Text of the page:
- Music which is found in the new-age sections of record stores. This is largely a definition of practicality, given the breadth of music that is classified as "new age" by retailers who are often less interested in finely-grained distinctions between musical styles than are fans of those styles. Music which falls into this definition is usually music which cannot be easily classified into other, more common definitions, but often includes well-defined music such as worldbeat and Flamenco guitar. It also includes expressly spiritual new-age music as a subset. There are retail outlets, that specify subcategories such as "nature sounds", "healing", "piano", "chants", and so on. Amazon includes also "Celtic", "meditation", "world-dance", and "relaxation", and iTunes Store includes "nature", "environmental", "healing", and "travel", besides other subgenres. The German new-age site Silenzio lists almost 70 subgenres.
Influences and themes
|This section needs additional citations for verification. (September 2012)|
From 1968 to 1973, German musicians such as Edgar Froese (founder of Tangerine Dream), Holger Czukay (one of the founders of Can and a former student of Karlheinz Stockhausen), Popol Vuh, and Ashra released a number of works featuring experimental sounds and textures built with electronics, synthesizers, acoustic and electric instruments which were referred to as cosmic music. This experimentation provided early foundational influences for the ambient music and new-age music genres. In the late 1970s Brian Eno's defining explorations in ambient music further influenced the formation of the new-age-music genre, as developed in the styles of musicians such as Robert Fripp, Jon Hassell, Laraaji, Harold Budd, Cluster, Jah Wobble (of post-punk band Public Image Limited).
In 1973, Mike Oldfield's unconventional progressive rock album Tubular Bells became one of the first albums to be referred to under the genre description of new age. Other influences are early electronic music, classical music, ethnic music and world music. The minimalism of Terry Riley and Steve Reich (Indian influenced in the former case) can also be cited as an influence, along with artists like Tony Conrad, La Monte Young who utilized drones since the early 1960s. Connected to the creation of new-age music is the resurgence of interest in Gregorian chant during the second half of the 20th century. Now, new-age music has branched out and also includes chanting of "spiritual" or ancient languages, and includes, but is not limited to Sanskrit, Latin, Gaelic, Hebrew and Gurmukhi. Popular artists in this genre include Krishna Das, Deva Premal, Bhagavan Das and Snatam Kaur.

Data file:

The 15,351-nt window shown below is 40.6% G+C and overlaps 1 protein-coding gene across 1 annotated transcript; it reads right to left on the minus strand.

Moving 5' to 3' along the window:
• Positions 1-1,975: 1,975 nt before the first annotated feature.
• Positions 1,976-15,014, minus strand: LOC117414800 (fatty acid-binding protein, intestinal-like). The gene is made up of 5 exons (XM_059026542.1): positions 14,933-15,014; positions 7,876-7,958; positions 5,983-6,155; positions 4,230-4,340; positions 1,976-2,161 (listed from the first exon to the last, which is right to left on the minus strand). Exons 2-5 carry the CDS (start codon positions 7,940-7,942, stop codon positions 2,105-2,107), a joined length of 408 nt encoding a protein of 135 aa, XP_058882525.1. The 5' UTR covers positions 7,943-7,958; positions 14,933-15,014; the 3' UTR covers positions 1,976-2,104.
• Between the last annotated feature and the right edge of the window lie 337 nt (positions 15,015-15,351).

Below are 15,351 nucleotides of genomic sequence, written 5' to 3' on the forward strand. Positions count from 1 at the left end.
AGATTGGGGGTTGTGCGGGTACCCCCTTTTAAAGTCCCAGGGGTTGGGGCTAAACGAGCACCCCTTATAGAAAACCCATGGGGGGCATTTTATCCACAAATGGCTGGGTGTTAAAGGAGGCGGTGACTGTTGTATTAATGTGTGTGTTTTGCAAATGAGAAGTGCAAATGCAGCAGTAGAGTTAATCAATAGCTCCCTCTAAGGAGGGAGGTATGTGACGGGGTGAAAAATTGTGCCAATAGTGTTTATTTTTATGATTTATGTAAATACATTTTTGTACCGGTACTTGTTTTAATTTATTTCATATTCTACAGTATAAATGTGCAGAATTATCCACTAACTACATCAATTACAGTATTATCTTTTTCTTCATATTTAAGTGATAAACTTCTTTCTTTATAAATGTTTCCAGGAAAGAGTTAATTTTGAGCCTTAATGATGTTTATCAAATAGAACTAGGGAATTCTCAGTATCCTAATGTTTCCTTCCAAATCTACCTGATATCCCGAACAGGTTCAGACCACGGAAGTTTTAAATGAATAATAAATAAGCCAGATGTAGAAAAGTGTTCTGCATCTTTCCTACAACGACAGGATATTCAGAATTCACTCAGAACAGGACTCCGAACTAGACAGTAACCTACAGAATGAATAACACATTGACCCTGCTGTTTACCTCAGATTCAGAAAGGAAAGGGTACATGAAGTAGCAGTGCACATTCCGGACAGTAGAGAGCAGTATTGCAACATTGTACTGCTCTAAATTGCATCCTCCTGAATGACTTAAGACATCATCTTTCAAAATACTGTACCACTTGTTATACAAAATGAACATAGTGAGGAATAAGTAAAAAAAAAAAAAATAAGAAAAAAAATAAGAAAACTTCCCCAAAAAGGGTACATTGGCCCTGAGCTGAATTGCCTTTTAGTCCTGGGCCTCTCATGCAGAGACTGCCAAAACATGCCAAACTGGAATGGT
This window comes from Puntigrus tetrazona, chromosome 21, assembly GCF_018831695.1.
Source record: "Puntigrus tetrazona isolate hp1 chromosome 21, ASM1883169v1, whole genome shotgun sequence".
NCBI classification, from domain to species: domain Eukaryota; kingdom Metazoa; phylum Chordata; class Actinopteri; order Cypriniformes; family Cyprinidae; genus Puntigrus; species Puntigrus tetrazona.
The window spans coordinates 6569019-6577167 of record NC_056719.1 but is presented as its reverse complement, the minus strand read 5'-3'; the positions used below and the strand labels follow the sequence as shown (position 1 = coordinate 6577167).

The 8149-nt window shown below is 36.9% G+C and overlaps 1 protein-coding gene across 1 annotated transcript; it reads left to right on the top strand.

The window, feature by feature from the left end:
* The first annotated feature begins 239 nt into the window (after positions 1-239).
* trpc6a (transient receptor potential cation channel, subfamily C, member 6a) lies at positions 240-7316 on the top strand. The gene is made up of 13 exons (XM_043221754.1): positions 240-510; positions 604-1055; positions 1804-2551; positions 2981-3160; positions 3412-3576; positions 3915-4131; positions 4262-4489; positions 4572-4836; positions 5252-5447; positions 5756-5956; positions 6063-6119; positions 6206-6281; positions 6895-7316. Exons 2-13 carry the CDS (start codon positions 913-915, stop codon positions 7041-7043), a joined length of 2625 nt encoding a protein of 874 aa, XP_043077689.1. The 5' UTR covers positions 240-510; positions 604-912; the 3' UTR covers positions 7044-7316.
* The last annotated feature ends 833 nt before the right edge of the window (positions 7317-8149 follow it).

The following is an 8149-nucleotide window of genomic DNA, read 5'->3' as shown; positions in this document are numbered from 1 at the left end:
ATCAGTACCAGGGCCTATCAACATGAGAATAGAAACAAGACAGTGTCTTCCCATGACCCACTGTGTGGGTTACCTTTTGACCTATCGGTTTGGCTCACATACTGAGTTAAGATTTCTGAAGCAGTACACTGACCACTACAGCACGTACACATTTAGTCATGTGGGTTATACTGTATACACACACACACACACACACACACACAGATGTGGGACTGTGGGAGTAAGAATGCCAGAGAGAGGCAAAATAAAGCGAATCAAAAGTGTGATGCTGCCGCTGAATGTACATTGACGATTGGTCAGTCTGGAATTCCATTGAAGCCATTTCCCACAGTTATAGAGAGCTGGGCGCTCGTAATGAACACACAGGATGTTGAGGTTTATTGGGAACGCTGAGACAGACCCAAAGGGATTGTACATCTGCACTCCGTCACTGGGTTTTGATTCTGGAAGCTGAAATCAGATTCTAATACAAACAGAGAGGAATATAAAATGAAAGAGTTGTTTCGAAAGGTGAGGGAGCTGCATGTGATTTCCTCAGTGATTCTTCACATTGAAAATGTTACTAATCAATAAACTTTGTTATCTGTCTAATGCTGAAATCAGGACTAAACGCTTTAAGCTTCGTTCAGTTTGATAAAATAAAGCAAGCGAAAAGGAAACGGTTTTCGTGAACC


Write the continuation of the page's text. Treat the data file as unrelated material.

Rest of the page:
The solo ECM performances by artists like Keith Jarrett (especially his record The Köln Concert), Ralph Towner (especially his records Blue Sun and Solo Concert) and Lyle Mays's first eponymous album, are usually thought to be an influence on ambient/new-age music. The acoustic solo and group performances by the early Windham Hill artists such as William Ackerman, Alex de Grassi, George Winston, and Michael Hedges were called new age for much of the last 30 years.
Popular themes in new-age music include space and the cosmos, environment and nature, wellness in being, harmony with one's self and the world, dreams or dreaming and journeys of the mind or spirit. Titles of new-age albums and songs are frequently descriptive: examples include Shepherd Moons (Enya), Straight' a Way to Orion (Kitaro), Touching the Clouds (Symbiosis), and One Deep Breath (Bradley Joseph).
As described in this article, the borders of this genre are not well defined; however music retail stores will include artists in the "new age" category even if the artists themselves use different names for their style of music. Here are some other terms used instead of "new age".
The term "contemporary instrumental" can include artists that do not use electronic instruments in their music, such as solo pianist David Lanz. Similarly, pianists such as Yanni and Bradley Joseph both use this term as well, although they use keyboards to incorporate layered orchestral textures into their compositions. Yanni has distinguished the music genre from the spiritual movement bearing the same name.
Contemporary adult instrumental
This term was suggested by Steven Halpern in the June 1999 issue of New Age Voice as an alternative catch-all label for music which is classified by retailers as "new age", but which is not expressly spiritual in nature.
- New-age music at AllMusic
- Lehrer, Paul M.; David H. (FRW) Barlow, Robert L. Woolfolk, Wesley E. Sime (2007). Principles and Practice of Stress Management, Third Edition. New York: Guilford Press. pp. 46–47. ISBN 1-59385-000-X.
- "Irv Teibel Obituary". Weed-Corley-Fish Funeral Home North. Retrieved 10 October 2014.
- Birosik, Patti Jean (1989). The New Age Music Guide. Collier MacMillan. p. 138. ISBN 0-02-041640-7.
- Wright, Carol. Spectrum Suite – Steven Halpern. AllMusic.
- Derk Richardson (Nov 1986). "The Sounds of Sominex". Mother Jones Magazine. p. 60.
- Geoff Mayfield (October 25, 19896). "The Independents: Oasis of Individuality Offering Welcome Relief from the Volume Wars". Billboard Magazine (Nielsen Business Media). p. 22. Check date values in:
- Balfe, Judith H. (1993). Paying the piper: causes and consequences of art patronage. University of Illinois Press. pp. 279–81. ISBN 0-252-06310-4.
- PJ Birosik (March 1989). "Dreamtime Return". Yoga Journal (Active Interest Media, Inc.). pp. 94–95.
- Cope, David (2001). New directions in music. Michigan University: Waveland Press. p. 259. ISBN 9781577661085.
- Steven Halpern, New Age Voice Magazine, June 1999 issue
- David Lanz Website Bio
- ● Yanni; Rensin, David (2002). Yanni in Words. Miramax Books. pp. 123, 202. ISBN 1-4013-5194-8. ● Puckett, Jeffrey Lee (April 26, 2012). "Yanni up close: Musician known for larger-than-life venues also loves the Louisville Palace". The Courier-Journal.
- Wheeler, Fred (2002). "Interview with Bradley Joseph". Indie Journal. Archived from the original on 2005-09-08. Retrieved 2006-12-21.
- Puckett, Jeffrey Lee, "Yanni up close: Musician known for larger-than-life venues also loves the Louisville Palace", The Courier-Journal, April 26, 2012.